1. This is a petition under Article 226 of the Constitution submitted by the three petitioners for the issue of a writ of certiorari, prohibition and any other writ or direction against the Managing Officer Indore and Regional Settlement Commissioner Indore for quashing the notices dated 27-11-1958 issued by the said Managing Officer against the petitioners on the ground, that the said notices had been issued contrary to law and also for the issue of a writ of prohibition requiring the said officer to desist from ejecting the petitioners otherwise than in due course of law.
2. The case of the petitioners is that they were the tenants of a Muafidar of the village Piploda of erstwhile Jaora State, one Fariduddin. The said Fariduddin became an evacuee having mirgated to Pakistan as a result of the setting up of the two dominions India and Pakistan. The said Fariduddin was later declared an evacuee and his property, including the Muafi lands in the occupation of the petitioners as his tenants, as evacuee property. After the interest of the Maufidar Fariduddin had vested in the Custodian the petitioner, it is said, paid rent to him till the issue of a notification by the Central Government in June 1955 under Section 12 of the Displaced Persons (Compensation and Rehabilitation) Act No. 44 of 1954 for the acquisition of the said property for the public purpose of rehabilitation of displaced persons and of paying compensation to them.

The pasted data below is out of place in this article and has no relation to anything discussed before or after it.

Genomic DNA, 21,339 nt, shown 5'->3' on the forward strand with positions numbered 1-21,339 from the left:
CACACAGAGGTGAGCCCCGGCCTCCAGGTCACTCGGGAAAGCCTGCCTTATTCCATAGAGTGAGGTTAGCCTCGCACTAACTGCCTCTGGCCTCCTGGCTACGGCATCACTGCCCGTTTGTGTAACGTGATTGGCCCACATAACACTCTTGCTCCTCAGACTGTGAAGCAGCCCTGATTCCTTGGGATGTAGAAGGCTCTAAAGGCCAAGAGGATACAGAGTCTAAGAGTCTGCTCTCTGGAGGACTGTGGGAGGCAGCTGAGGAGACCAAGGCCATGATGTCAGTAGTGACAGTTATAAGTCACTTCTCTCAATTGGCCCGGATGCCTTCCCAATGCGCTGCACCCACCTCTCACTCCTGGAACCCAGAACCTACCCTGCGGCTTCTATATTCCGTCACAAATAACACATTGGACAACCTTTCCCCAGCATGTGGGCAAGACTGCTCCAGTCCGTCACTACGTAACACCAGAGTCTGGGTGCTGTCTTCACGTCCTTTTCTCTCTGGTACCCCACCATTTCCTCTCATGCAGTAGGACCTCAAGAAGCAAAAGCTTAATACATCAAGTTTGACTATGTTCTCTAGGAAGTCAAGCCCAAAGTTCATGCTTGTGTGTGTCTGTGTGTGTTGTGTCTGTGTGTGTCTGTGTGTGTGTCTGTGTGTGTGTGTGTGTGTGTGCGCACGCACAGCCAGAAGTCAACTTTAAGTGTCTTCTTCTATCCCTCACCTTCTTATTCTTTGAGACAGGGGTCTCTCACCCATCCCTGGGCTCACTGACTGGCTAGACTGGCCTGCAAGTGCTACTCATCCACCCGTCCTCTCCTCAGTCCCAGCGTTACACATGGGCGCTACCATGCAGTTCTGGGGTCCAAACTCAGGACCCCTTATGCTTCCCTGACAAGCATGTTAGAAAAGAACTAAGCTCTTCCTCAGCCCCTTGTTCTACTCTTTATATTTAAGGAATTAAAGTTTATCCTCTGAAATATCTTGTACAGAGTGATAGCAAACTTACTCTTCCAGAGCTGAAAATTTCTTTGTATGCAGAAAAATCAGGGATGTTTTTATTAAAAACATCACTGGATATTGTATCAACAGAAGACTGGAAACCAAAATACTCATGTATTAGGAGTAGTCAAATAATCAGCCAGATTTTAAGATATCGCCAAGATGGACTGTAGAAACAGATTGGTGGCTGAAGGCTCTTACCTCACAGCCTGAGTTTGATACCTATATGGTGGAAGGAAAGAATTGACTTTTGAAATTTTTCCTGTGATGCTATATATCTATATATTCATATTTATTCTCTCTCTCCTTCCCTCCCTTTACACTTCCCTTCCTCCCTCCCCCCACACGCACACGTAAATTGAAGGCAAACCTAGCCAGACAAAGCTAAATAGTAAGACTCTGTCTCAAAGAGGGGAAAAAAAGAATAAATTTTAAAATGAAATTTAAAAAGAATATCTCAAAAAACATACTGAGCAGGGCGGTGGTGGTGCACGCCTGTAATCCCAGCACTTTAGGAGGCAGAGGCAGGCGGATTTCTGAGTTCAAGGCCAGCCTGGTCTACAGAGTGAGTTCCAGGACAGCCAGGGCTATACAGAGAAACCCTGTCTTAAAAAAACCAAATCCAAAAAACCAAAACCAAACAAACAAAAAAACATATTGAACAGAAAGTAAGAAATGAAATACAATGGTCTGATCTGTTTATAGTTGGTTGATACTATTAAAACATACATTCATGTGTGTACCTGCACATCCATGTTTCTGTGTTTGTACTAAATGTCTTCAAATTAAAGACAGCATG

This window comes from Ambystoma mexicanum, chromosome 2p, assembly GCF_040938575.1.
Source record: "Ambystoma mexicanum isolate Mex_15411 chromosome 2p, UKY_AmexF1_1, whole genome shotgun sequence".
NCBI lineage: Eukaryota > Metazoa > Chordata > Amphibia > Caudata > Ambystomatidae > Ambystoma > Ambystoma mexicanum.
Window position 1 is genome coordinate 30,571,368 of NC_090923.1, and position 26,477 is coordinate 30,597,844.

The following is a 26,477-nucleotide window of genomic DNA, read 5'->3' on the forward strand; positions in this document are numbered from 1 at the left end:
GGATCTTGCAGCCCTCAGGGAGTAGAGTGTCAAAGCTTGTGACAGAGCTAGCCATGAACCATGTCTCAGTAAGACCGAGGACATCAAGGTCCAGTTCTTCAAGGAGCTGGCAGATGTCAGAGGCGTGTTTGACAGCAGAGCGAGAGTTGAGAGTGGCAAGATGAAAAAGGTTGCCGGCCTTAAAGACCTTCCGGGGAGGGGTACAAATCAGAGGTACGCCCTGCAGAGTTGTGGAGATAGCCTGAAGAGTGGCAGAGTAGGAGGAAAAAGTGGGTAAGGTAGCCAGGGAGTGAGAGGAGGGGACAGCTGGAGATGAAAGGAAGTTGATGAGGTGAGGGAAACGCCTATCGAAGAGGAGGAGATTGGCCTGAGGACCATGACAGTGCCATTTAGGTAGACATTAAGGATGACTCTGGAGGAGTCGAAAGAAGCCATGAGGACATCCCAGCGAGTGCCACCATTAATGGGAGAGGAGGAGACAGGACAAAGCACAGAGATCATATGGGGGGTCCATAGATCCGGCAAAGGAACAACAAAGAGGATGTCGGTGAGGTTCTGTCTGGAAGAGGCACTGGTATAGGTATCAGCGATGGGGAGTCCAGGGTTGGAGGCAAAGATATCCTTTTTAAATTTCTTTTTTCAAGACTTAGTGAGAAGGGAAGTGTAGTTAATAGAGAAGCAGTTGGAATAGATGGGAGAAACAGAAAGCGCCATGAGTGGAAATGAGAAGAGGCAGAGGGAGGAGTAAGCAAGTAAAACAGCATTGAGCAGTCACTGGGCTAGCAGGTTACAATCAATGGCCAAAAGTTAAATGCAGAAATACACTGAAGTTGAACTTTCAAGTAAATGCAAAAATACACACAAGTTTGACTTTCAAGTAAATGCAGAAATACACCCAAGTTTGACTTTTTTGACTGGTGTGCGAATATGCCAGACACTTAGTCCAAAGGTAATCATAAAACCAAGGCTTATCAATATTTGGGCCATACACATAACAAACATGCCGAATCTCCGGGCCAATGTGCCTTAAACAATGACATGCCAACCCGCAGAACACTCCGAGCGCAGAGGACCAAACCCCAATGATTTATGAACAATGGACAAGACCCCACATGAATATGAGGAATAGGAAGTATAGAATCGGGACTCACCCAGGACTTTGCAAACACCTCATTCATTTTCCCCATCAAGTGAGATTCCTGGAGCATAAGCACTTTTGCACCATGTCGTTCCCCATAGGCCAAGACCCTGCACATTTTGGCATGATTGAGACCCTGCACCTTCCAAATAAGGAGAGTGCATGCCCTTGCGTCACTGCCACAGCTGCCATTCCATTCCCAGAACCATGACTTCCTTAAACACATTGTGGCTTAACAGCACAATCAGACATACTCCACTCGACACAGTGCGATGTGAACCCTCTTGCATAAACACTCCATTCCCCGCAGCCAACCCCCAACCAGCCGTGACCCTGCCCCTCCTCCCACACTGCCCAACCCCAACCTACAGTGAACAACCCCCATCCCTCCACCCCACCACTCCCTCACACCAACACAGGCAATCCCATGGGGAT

The said property on the issue of the said notification formed part of the compensation pool and fell to be managed and disposed of by the Managing Officer and the Regional Settlement Commissioner appointed under Section 16 of the Displaced Persons (Compensation and Rehabilitation) Act. The petitioners consequently continued paying rent to the said Managing Officer, who is opponent No. 2, till 27-11-1958 when the said officer served the petitioners notices intimating to them that the lands in their respective Occupation had been allotted to certain displaced persons and that from the date of service of notices upon them they were ejected. The petitioners complain that this action of the Managing Officer was contrary to the provisions of law since the petitioners enjoyed the status of lease-holders by reason of their being tenants of Muafidar Fariduddin and by their subsequent payment of rent first to the Custodian Evacuee Property and later to the said Managing Officer and that the only way in which this state of things could be put an end to was by following the procedure laid down in Section 19 of the said Act and the Rules made thereunder. This according to the petitioners was not done.